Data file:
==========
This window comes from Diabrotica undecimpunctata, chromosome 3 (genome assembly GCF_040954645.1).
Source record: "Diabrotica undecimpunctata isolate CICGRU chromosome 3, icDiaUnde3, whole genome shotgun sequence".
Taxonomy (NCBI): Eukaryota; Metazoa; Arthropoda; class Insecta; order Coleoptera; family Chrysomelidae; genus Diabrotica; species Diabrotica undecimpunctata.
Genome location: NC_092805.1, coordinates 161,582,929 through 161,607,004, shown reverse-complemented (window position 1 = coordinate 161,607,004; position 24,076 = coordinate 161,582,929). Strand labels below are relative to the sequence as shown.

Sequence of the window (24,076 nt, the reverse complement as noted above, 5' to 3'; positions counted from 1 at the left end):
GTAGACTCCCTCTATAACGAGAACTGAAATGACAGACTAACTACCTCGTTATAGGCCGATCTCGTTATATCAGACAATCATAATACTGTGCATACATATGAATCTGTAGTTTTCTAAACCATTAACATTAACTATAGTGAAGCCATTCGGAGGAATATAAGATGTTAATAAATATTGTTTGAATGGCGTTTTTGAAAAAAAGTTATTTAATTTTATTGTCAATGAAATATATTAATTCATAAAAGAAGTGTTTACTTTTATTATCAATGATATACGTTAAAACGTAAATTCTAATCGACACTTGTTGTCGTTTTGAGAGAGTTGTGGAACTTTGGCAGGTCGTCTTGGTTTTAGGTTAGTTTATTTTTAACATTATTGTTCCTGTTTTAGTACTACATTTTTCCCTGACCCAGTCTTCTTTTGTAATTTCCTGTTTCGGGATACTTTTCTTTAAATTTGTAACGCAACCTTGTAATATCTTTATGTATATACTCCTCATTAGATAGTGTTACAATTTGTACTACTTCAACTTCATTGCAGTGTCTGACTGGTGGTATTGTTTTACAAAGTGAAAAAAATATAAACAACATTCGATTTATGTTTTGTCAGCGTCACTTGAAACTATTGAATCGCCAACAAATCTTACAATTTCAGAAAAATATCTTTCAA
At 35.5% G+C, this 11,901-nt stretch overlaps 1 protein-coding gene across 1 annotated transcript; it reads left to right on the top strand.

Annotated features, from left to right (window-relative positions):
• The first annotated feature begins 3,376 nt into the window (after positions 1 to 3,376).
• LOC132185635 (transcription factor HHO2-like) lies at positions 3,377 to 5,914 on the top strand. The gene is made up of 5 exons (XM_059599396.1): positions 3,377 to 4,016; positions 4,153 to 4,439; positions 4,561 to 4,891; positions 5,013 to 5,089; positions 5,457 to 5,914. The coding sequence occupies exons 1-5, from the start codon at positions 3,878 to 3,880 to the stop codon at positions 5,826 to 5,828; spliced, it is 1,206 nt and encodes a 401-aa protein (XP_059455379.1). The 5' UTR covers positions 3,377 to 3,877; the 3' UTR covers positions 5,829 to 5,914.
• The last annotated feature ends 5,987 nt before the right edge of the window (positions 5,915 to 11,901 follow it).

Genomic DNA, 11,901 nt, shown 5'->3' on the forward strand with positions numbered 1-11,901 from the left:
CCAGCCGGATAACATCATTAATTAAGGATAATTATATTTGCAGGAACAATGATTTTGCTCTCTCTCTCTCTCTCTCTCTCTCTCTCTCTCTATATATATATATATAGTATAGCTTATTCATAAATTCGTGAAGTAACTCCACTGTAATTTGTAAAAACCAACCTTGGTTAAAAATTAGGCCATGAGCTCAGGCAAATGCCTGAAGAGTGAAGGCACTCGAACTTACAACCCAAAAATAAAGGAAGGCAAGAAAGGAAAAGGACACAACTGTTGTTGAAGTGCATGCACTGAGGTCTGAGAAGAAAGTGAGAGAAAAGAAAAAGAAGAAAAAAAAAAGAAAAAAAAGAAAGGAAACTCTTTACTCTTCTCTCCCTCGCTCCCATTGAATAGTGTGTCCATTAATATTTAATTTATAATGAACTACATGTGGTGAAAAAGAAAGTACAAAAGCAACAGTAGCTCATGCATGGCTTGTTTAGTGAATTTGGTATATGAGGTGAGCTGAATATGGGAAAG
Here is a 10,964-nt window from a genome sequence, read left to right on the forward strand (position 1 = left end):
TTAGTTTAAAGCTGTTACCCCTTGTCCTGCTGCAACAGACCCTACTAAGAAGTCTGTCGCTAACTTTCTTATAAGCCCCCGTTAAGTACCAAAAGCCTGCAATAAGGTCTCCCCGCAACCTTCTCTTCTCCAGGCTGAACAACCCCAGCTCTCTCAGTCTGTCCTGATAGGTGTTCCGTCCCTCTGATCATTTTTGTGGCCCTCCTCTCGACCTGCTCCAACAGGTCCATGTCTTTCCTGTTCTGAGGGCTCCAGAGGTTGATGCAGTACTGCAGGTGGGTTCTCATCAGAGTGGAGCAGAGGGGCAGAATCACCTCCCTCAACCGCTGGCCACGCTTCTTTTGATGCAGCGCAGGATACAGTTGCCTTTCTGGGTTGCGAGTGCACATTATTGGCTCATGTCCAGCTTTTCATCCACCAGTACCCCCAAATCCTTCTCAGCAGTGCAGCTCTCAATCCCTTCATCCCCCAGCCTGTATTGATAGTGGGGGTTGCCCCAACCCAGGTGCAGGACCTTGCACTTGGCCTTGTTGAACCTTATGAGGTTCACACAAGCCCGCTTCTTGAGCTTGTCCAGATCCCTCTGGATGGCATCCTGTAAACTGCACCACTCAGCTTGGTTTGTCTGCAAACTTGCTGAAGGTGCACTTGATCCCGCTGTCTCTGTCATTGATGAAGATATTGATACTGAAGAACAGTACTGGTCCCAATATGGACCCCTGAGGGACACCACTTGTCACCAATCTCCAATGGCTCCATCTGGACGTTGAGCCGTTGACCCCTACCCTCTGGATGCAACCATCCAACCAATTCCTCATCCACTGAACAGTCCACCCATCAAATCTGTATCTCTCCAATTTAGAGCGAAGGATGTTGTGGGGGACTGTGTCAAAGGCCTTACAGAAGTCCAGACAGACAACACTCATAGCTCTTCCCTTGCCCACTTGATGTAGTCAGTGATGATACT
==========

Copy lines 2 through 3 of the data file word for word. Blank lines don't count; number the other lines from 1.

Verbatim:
Source record: "Diabrotica undecimpunctata isolate CICGRU chromosome 3, icDiaUnde3, whole genome shotgun sequence".
Taxonomy (NCBI): Eukaryota; Metazoa; Arthropoda; class Insecta; order Coleoptera; family Chrysomelidae; genus Diabrotica; species Diabrotica undecimpunctata.